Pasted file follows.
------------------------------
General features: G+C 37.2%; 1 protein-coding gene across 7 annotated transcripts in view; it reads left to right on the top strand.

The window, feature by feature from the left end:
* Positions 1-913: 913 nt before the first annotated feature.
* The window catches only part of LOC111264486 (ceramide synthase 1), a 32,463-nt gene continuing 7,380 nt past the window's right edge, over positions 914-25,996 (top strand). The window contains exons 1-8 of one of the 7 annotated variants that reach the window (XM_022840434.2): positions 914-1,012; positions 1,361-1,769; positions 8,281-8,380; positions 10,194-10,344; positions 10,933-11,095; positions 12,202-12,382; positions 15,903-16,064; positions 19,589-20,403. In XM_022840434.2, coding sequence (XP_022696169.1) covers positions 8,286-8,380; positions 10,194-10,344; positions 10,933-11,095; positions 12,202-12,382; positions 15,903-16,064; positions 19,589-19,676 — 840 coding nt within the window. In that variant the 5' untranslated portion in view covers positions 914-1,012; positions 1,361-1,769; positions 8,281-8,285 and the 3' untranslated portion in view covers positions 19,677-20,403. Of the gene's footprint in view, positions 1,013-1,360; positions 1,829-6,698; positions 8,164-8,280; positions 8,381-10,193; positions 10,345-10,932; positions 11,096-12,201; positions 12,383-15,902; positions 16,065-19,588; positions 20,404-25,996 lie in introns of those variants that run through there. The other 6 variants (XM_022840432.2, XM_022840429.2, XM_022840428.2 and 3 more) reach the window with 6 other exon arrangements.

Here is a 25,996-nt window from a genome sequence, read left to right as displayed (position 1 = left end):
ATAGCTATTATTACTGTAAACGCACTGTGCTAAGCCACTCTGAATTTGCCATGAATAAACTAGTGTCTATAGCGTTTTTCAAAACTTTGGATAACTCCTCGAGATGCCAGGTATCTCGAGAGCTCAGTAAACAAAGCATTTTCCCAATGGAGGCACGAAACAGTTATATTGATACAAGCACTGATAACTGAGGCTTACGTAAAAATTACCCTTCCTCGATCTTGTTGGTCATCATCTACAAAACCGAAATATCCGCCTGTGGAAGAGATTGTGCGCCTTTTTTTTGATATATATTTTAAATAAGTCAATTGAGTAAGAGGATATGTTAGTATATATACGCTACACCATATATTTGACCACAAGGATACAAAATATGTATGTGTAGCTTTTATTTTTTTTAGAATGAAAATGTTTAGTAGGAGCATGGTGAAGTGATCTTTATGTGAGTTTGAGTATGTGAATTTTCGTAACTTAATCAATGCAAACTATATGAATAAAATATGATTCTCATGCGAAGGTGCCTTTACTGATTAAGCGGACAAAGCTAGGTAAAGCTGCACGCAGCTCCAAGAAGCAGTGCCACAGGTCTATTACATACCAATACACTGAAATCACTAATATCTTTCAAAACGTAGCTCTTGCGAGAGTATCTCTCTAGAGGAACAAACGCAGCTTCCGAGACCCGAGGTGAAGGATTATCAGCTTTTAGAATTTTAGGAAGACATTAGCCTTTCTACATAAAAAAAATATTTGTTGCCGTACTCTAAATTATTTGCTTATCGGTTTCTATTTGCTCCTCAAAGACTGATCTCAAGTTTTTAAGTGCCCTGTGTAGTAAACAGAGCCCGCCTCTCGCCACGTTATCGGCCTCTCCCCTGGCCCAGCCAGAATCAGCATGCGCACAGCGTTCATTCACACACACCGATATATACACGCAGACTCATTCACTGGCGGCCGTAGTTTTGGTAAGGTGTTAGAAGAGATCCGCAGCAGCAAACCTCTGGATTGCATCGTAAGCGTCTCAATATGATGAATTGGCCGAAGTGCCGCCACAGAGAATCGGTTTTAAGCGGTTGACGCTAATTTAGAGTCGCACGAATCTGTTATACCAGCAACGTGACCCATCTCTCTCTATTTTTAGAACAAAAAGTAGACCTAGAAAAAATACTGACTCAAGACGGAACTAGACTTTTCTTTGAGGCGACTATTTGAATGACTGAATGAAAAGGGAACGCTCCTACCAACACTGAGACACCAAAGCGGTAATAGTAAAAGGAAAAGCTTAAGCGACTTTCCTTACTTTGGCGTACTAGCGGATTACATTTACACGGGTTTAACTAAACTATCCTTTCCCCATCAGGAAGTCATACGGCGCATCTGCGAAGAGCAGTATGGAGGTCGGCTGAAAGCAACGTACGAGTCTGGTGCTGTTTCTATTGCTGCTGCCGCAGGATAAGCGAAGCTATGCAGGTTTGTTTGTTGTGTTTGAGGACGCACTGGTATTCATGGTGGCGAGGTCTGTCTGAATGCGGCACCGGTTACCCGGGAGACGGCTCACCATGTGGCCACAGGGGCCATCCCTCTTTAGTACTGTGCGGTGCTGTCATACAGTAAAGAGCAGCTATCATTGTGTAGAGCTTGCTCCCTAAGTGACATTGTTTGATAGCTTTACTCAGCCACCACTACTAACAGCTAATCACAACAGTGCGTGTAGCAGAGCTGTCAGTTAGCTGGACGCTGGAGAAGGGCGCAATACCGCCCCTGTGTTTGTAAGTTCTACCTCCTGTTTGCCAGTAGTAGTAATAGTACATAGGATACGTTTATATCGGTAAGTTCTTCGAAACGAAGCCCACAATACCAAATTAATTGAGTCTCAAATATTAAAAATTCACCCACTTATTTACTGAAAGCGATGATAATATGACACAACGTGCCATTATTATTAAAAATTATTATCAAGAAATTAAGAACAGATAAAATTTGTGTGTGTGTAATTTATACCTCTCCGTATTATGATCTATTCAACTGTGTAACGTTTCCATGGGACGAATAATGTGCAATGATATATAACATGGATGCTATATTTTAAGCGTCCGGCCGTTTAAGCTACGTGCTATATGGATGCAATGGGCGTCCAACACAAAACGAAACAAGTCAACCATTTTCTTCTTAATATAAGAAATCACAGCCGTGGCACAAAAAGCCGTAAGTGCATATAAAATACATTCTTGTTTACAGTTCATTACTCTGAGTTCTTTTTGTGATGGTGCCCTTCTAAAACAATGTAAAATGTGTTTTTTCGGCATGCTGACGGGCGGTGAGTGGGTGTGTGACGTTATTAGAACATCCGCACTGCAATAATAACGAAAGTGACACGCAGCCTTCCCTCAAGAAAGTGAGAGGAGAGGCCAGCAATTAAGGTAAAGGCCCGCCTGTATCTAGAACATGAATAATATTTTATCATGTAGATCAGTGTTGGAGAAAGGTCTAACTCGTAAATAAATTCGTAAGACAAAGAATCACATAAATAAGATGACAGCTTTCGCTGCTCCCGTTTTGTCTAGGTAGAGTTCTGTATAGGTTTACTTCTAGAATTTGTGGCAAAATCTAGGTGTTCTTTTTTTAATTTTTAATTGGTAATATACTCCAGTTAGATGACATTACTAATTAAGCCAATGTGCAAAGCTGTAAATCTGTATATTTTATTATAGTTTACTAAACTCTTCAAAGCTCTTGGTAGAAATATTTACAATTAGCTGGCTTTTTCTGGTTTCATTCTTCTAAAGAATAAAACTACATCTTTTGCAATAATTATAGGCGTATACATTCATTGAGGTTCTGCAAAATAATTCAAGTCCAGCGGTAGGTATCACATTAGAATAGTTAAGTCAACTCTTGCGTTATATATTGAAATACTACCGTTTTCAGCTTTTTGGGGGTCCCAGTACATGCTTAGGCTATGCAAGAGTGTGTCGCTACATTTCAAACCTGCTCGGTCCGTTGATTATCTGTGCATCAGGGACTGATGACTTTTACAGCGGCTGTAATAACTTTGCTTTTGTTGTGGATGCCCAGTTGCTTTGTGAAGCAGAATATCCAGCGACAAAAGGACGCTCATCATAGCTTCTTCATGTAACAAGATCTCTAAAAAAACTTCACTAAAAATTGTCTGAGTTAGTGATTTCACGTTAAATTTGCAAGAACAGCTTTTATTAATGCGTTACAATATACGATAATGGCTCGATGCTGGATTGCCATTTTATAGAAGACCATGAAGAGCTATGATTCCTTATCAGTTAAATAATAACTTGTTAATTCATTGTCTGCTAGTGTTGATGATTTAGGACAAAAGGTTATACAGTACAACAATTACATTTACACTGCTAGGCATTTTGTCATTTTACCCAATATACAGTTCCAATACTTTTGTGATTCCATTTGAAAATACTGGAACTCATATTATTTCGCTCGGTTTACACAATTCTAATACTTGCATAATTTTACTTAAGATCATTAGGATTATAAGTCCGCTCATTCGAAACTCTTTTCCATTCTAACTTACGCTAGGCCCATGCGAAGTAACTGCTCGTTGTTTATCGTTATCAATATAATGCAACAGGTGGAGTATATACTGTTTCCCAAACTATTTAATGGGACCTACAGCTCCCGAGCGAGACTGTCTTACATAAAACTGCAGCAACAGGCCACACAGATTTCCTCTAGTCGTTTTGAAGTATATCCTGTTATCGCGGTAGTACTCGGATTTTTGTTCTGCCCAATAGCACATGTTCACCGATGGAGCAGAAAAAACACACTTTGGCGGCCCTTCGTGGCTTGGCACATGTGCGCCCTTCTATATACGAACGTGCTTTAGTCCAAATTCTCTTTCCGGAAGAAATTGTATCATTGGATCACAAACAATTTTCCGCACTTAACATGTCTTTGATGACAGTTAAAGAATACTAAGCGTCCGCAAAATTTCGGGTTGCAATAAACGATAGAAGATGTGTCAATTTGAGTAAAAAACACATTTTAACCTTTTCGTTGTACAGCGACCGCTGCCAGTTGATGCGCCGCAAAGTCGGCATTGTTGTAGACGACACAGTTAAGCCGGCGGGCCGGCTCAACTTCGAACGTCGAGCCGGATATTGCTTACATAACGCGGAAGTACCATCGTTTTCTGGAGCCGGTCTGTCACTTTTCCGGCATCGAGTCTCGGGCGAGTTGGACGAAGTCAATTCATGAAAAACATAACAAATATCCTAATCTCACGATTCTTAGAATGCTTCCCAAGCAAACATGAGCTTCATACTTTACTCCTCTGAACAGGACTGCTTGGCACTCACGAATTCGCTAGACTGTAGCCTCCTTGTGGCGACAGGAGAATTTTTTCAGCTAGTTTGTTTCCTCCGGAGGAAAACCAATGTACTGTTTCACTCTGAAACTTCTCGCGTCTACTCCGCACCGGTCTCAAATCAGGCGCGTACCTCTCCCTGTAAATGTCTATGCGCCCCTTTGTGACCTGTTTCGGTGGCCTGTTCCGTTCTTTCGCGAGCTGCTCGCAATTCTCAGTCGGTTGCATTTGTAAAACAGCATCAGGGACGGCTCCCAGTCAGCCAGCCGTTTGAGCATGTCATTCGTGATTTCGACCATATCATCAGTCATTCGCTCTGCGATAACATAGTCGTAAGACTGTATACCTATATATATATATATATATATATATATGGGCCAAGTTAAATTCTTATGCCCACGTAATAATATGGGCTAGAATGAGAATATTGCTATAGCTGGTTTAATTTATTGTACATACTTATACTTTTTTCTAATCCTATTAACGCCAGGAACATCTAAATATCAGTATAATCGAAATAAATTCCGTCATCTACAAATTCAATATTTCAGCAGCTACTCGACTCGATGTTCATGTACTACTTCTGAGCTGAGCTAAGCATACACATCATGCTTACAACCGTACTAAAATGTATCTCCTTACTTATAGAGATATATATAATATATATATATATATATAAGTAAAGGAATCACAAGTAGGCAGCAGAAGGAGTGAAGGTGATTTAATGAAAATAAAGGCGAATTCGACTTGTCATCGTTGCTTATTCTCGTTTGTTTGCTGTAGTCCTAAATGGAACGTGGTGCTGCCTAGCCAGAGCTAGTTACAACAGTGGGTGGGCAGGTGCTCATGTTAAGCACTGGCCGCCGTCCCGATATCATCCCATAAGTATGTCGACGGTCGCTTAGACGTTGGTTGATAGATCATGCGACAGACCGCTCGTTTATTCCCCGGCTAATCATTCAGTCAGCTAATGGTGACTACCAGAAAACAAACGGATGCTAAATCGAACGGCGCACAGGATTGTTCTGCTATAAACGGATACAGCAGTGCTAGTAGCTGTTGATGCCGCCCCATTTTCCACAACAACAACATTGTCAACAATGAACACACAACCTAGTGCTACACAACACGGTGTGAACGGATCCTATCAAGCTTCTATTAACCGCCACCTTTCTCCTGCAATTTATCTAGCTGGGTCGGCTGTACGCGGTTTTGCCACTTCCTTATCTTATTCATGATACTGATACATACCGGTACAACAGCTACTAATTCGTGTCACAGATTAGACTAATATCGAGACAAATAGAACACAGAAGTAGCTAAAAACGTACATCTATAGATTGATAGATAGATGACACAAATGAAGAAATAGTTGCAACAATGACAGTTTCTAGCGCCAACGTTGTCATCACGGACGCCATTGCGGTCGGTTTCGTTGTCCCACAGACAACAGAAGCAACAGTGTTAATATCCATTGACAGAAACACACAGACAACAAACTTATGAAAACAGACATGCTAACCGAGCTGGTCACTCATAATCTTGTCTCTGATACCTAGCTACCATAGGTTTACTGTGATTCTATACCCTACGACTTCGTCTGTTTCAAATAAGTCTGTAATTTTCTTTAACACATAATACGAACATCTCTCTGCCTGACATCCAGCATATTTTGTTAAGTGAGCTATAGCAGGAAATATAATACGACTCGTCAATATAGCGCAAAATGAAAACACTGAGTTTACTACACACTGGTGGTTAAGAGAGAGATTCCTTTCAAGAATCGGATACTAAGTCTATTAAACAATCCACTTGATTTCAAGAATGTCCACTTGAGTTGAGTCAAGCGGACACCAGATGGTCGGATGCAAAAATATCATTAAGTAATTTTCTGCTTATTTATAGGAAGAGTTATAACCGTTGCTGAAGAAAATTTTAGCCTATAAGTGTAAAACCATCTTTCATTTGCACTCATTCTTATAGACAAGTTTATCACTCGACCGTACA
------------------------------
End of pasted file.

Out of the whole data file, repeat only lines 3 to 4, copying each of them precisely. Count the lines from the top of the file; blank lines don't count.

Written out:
* Positions 1-913: 913 nt before the first annotated feature.
* The window catches only part of LOC111264486 (ceramide synthase 1), a 32,463-nt gene continuing 7,380 nt past the window's right edge, over positions 914-25,996 (top strand). The window contains exons 1-8 of one of the 7 annotated variants that reach the window (XM_022840434.2): positions 914-1,012; positions 1,361-1,769; positions 8,281-8,380; positions 10,194-10,344; positions 10,933-11,095; positions 12,202-12,382; positions 15,903-16,064; positions 19,589-20,403. In XM_022840434.2, coding sequence (XP_022696169.1) covers positions 8,286-8,380; positions 10,194-10,344; positions 10,933-11,095; positions 12,202-12,382; positions 15,903-16,064; positions 19,589-19,676 — 840 coding nt within the window. In that variant the 5' untranslated portion in view covers positions 914-1,012; positions 1,361-1,769; positions 8,281-8,285 and the 3' untranslated portion in view covers positions 19,677-20,403. Of the gene's footprint in view, positions 1,013-1,360; positions 1,829-6,698; positions 8,164-8,280; positions 8,381-10,193; positions 10,345-10,932; positions 11,096-12,201; positions 12,383-15,902; positions 16,065-19,588; positions 20,404-25,996 lie in introns of those variants that run through there. The other 6 variants (XM_022840432.2, XM_022840429.2, XM_022840428.2 and 3 more) reach the window with 6 other exon arrangements.